Assembling the Costanza Family Tree
Researching your own family tree can be a major pain. It takes time, costs money and comes with the risk that you’ll find out that you’re related to a universally hated historical figure, or, worse... Thankfully, delving into the genealogical history of a fictional person is a tad less fraught. Which today brings us to George Costanza.
Beyond George’s father’s Festivus grievances and mother’s creepy dolls, Seinfeld’s Costanza clan contains arguably one of the most confusing (and surprisingly tragic) pop-culture lineages we can recall. How well do we know the family that gave us the guy who ate an éclair out of the garbage as casually as he knocked senior citizens to the ground to escape a grease fire? Well, we can trace it back to…
We don’t know all that much about George’s grandparents; he mentions visiting them in the third episode of the show but never again. Meaning that they likely died off-screen at some point, and George seemingly didn’t care enough to ever mention it, which, to be fair, is totally on brand. The only time the subject came up again was when George brought up his late maternal grandmother, purely to question whether or not she was “bosomy.”
As for Frank’s grandparents’ generation, we learn in “The Doll” that when the Costanzas came to America, “one brother stayed behind” in Italy, although his name is never mentioned.
The First Generation in America
The first generation of Costanzas to be raised in America included Frank, and, presumably, his sister Baby, who tragically died at the age of seven due to ill-defined “internal” problems, which is a pretty intense detail to casually throw into a series that normally focuses on rude soup peddlers and masturbation contests. Frank also had a brother, Moe, who “died a young man.” And Estelle’s sister Henny seemingly also met a grim fate.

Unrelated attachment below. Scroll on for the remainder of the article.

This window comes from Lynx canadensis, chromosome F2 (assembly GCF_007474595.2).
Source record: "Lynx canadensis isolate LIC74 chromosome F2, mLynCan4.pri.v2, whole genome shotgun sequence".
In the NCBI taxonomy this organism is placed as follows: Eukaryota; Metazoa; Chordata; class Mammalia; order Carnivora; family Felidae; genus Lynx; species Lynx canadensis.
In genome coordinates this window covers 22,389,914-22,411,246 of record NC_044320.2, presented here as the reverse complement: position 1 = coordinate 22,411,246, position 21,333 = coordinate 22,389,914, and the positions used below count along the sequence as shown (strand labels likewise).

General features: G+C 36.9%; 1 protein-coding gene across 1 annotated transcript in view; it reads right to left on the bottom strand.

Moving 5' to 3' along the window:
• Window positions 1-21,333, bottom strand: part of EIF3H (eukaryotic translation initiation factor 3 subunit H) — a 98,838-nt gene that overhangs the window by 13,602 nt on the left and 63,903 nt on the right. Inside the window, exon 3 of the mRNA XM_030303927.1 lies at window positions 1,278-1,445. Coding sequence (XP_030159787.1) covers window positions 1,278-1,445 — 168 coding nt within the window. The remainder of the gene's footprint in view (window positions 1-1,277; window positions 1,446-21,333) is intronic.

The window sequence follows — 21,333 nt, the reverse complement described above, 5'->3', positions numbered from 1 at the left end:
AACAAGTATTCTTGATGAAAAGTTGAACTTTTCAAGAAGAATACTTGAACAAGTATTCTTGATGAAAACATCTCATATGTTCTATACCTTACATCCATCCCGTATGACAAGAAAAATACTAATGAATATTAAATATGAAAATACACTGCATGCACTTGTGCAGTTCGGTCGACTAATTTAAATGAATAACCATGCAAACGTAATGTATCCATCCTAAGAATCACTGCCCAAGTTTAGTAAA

As for the Costanzas who remained in Italy, Frank attempts to track down his long-lost cousin Carlo, who he fondly remembers playing with “every day until the age of four.” But when Frank makes the trip to Tuscany, the man he thought was Carlo turns out to be named Giuseppe. He’s still most likely related to Frank, though, because A) they look exactly alike; and B) as fans have pointed out, Giuseppe is an importer-exporter, just like his first cousin once removed’s go-to fake persona.
We meet two of George’s cousins over the course of the show; first, there’s Shelly, who comes to visit Estelle when she’s in the hospital following the Glamour magazine incident. Unfortunately, we didn’t learn much about Shelly’s life, or who her parents are, as George is immediately distracted by a nearby sponge bath.
Then there’s Rhisa, George's cousin/girlfriend, from one of the show’s grosser Constanza storylines. George states that Rhisa is Frank’s brother’s daughter, but it’s unclear if he’s talking about the ill-fated Uncle Moe or an entirely different brother.
One of the most beguiling missing pieces of the overarching Seinfeld mythology is George’s mysterious brother. In the episode “The Suicide,” George tells a psychic that he has a brother who “once impregnated a woman named Pauline” (suggesting the possibility that the Costanza bloodline may continue), and in “The Parking Space” George says that his brother, like his parents, refuses to pay for parking.
The brother’s conspicuous absence in later seasons spawned the show’s most depressing fan theory — that Frank and Estelle's other son took his own life, thus explaining their long-standing resentment toward George. Then again, maybe George’s brother is living on a private island somewhere with Jerry’s forgotten sister.
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